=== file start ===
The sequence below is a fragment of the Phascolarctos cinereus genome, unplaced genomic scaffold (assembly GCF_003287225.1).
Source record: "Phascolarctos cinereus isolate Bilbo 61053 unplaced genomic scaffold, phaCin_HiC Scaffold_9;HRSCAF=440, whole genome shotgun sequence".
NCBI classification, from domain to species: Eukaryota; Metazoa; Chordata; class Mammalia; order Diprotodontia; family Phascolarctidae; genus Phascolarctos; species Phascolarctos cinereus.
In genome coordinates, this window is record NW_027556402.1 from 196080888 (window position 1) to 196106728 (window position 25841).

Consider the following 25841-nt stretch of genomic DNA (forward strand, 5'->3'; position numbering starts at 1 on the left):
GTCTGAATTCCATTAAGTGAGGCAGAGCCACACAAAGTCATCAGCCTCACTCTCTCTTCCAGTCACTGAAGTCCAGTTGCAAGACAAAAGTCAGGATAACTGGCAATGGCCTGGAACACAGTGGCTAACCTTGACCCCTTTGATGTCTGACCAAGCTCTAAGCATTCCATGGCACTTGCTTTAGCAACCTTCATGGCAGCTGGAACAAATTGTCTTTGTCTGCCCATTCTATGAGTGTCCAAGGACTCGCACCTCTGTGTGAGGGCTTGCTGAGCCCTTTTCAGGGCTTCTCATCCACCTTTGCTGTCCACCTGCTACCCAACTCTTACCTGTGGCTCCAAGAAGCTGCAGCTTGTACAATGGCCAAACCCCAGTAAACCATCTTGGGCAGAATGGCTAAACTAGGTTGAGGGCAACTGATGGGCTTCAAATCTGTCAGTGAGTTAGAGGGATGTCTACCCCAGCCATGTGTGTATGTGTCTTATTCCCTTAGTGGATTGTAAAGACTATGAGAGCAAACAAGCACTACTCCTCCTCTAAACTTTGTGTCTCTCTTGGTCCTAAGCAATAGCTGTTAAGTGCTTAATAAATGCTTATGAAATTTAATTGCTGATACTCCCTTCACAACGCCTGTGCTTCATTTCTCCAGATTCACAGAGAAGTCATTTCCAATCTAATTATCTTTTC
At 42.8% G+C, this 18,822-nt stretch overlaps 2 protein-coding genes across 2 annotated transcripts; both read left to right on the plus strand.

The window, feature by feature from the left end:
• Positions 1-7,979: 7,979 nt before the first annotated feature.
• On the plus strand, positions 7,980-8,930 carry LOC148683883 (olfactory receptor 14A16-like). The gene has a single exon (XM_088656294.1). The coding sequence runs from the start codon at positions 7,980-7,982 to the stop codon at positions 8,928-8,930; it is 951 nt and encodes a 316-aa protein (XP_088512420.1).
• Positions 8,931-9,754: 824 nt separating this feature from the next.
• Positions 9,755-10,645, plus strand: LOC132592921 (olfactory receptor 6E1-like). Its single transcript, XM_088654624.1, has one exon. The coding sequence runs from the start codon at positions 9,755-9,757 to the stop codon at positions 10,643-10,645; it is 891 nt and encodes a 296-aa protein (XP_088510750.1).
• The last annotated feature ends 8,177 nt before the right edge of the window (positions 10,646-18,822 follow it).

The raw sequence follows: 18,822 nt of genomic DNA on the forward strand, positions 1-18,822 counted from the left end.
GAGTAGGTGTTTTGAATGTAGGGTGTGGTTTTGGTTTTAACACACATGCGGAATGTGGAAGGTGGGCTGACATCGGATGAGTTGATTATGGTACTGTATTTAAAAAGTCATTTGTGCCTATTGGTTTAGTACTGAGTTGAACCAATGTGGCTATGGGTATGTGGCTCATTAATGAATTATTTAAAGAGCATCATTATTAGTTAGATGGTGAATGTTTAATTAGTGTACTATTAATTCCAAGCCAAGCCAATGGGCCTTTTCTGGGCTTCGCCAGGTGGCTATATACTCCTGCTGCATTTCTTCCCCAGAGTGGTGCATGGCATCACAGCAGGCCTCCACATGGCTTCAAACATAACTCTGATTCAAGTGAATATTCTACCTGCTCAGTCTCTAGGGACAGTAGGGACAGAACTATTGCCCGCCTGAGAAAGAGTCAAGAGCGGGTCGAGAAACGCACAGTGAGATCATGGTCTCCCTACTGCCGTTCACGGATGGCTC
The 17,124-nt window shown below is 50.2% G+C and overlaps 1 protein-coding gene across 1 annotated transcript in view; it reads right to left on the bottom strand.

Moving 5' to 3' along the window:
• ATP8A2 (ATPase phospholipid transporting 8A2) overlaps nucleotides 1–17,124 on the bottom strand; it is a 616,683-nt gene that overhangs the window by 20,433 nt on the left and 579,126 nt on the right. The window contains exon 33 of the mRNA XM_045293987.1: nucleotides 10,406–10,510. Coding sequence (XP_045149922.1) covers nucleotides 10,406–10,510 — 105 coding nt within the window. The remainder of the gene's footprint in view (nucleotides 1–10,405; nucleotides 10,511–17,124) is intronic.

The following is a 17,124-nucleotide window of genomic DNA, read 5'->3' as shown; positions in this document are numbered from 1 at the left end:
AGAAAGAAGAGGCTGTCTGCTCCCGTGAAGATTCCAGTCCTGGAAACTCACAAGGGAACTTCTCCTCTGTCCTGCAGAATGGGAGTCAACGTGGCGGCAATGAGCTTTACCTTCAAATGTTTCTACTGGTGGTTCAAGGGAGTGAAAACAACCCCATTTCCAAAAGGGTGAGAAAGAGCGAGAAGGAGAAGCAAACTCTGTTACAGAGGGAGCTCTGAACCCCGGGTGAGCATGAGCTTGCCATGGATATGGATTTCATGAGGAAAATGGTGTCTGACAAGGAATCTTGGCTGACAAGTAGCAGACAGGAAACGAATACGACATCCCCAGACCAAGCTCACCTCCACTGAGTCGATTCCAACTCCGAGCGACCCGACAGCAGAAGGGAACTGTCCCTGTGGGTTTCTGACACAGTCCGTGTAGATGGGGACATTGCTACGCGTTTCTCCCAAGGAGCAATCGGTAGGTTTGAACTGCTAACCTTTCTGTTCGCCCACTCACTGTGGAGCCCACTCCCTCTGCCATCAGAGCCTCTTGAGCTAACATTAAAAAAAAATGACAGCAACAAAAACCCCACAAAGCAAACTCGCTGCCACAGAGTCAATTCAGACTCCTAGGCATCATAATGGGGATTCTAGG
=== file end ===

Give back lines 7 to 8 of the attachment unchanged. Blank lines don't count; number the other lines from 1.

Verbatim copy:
At 42.8% G+C, this 18,822-nt stretch overlaps 2 protein-coding genes across 2 annotated transcripts; both read left to right on the plus strand.

The window, feature by feature from the left end: